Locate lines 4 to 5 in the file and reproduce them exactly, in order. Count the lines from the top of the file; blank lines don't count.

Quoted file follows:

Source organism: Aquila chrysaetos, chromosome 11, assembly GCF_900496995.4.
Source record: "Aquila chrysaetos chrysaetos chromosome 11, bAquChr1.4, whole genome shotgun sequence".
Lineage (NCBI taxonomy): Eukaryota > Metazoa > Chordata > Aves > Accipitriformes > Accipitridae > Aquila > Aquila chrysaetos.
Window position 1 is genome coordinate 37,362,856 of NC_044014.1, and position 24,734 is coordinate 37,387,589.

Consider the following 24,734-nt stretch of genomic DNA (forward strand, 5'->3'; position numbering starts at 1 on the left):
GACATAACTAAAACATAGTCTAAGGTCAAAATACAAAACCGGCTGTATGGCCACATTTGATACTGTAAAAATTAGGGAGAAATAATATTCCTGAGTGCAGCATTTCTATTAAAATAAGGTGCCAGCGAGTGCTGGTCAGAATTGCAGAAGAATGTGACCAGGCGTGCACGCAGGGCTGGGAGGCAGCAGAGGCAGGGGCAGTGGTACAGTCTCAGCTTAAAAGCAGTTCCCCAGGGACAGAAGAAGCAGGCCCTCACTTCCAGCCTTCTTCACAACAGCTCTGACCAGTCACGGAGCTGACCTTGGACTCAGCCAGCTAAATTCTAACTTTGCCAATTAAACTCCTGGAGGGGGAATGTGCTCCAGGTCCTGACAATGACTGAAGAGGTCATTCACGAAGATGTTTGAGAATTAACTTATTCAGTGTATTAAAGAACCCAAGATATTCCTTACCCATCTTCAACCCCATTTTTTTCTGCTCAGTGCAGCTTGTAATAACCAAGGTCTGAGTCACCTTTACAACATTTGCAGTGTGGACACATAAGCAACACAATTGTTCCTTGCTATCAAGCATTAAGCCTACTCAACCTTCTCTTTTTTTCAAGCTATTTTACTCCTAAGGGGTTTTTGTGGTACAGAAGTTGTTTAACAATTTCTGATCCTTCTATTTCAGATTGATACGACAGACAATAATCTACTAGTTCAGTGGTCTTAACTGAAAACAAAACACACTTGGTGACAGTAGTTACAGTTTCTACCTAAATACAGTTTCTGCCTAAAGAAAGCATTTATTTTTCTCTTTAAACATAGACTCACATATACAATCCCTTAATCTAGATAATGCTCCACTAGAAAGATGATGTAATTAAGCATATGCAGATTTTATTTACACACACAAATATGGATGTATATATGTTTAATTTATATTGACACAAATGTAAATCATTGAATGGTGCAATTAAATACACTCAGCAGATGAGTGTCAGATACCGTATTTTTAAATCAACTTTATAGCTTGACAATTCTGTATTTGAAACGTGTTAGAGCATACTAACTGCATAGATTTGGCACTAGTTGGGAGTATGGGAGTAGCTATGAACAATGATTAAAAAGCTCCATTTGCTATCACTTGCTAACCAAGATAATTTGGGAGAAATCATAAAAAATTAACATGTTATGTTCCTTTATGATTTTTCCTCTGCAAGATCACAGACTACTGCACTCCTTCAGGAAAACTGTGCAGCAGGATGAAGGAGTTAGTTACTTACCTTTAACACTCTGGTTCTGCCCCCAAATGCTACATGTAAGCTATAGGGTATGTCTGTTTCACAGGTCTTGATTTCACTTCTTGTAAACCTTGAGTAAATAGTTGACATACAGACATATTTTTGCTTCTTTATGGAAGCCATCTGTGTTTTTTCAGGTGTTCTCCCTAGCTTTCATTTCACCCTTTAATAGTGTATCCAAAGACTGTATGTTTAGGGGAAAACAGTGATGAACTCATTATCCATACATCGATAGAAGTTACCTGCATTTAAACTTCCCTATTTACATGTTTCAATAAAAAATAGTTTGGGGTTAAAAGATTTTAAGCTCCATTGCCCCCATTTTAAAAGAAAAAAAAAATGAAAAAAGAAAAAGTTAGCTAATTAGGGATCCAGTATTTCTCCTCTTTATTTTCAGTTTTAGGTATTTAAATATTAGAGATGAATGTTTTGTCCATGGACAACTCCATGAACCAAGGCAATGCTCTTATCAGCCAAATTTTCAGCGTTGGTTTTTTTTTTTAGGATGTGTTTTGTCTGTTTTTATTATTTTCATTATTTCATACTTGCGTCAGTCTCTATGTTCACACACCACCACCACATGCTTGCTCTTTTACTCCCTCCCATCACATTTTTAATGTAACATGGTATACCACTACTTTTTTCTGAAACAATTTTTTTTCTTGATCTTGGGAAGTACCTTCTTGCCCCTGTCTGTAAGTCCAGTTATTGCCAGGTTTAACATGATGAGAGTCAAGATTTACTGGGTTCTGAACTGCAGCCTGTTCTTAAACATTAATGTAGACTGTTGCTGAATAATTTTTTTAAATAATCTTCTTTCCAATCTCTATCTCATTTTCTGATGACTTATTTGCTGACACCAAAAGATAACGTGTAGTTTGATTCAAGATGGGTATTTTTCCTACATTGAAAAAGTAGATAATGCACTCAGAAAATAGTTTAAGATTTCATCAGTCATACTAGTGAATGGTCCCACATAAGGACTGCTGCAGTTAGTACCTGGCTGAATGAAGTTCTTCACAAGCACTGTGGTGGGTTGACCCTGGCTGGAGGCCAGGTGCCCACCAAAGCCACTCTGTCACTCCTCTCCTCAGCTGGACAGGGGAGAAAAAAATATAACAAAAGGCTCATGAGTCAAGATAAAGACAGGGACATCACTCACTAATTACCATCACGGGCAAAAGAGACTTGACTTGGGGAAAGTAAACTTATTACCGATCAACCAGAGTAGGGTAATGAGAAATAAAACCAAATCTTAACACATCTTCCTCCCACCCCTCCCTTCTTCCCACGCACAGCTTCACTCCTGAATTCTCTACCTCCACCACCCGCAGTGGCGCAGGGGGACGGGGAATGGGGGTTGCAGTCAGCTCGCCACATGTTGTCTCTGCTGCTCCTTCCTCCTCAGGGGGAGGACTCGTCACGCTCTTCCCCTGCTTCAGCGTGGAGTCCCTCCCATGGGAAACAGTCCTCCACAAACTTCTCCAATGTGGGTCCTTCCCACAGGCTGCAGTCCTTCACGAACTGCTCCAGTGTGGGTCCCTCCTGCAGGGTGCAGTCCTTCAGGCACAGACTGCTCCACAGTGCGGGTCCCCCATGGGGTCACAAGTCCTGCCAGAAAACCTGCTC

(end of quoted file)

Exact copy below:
Window position 1 is genome coordinate 37,362,856 of NC_044014.1, and position 24,734 is coordinate 37,387,589.

Consider the following 24,734-nt stretch of genomic DNA (forward strand, 5'->3'; position numbering starts at 1 on the left):